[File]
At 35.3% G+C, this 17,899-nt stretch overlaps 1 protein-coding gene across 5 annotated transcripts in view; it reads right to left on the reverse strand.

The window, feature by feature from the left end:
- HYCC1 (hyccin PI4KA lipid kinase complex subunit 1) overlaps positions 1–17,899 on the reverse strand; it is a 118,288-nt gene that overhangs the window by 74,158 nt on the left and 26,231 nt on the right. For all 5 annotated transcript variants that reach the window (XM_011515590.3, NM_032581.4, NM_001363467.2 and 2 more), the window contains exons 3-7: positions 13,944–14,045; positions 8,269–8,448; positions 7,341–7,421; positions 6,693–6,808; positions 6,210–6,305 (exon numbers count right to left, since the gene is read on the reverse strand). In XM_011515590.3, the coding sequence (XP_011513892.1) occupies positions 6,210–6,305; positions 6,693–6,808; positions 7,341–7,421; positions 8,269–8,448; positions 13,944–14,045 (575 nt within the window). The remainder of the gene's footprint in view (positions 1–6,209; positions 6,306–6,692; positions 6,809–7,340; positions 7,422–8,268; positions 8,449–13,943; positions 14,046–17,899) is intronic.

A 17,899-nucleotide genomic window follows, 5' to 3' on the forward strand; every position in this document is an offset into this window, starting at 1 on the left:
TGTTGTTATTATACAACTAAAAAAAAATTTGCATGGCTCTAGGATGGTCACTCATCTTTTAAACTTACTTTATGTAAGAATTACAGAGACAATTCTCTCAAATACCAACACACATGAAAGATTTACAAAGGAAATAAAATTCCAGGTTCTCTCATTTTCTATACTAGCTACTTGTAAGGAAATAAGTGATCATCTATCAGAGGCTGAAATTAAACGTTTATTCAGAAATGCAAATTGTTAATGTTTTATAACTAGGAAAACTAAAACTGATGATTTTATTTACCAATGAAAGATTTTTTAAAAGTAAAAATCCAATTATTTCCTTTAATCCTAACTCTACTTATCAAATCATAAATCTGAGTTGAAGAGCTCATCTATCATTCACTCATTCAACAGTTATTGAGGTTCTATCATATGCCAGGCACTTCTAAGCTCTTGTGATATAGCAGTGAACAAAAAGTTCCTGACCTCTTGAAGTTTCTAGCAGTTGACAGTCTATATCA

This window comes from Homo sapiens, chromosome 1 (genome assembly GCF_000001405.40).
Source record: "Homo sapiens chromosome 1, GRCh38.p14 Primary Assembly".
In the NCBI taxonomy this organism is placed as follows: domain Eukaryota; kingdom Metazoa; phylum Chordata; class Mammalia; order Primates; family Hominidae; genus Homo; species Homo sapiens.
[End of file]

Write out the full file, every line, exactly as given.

At 35.3% G+C, this 17,899-nt stretch overlaps 1 protein-coding gene across 5 annotated transcripts in view; it reads right to left on the reverse strand.

The window, feature by feature from the left end:
- HYCC1 (hyccin PI4KA lipid kinase complex subunit 1) overlaps positions 1–17,899 on the reverse strand; it is a 118,288-nt gene that overhangs the window by 74,158 nt on the left and 26,231 nt on the right. For all 5 annotated transcript variants that reach the window (XM_011515590.3, NM_032581.4, NM_001363467.2 and 2 more), the window contains exons 3-7: positions 13,944–14,045; positions 8,269–8,448; positions 7,341–7,421; positions 6,693–6,808; positions 6,210–6,305 (exon numbers count right to left, since the gene is read on the reverse strand). In XM_011515590.3, the coding sequence (XP_011513892.1) occupies positions 6,210–6,305; positions 6,693–6,808; positions 7,341–7,421; positions 8,269–8,448; positions 13,944–14,045 (575 nt within the window). The remainder of the gene's footprint in view (positions 1–6,209; positions 6,306–6,692; positions 6,809–7,340; positions 7,422–8,268; positions 8,449–13,943; positions 14,046–17,899) is intronic.

A 17,899-nucleotide genomic window follows, 5' to 3' on the forward strand; every position in this document is an offset into this window, starting at 1 on the left:
TGTTGTTATTATACAACTAAAAAAAAATTTGCATGGCTCTAGGATGGTCACTCATCTTTTAAACTTACTTTATGTAAGAATTACAGAGACAATTCTCTCAAATACCAACACACATGAAAGATTTACAAAGGAAATAAAATTCCAGGTTCTCTCATTTTCTATACTAGCTACTTGTAAGGAAATAAGTGATCATCTATCAGAGGCTGAAATTAAACGTTTATTCAGAAATGCAAATTGTTAATGTTTTATAACTAGGAAAACTAAAACTGATGATTTTATTTACCAATGAAAGATTTTTTAAAAGTAAAAATCCAATTATTTCCTTTAATCCTAACTCTACTTATCAAATCATAAATCTGAGTTGAAGAGCTCATCTATCATTCACTCATTCAACAGTTATTGAGGTTCTATCATATGCCAGGCACTTCTAAGCTCTTGTGATATAGCAGTGAACAAAAAGTTCCTGACCTCTTGAAGTTTCTAGCAGTTGACAGTCTATATCA

This window comes from Homo sapiens, chromosome 1 (genome assembly GCF_000001405.40).
Source record: "Homo sapiens chromosome 1, GRCh38.p14 Primary Assembly".
In the NCBI taxonomy this organism is placed as follows: domain Eukaryota; kingdom Metazoa; phylum Chordata; class Mammalia; order Primates; family Hominidae; genus Homo; species Homo sapiens.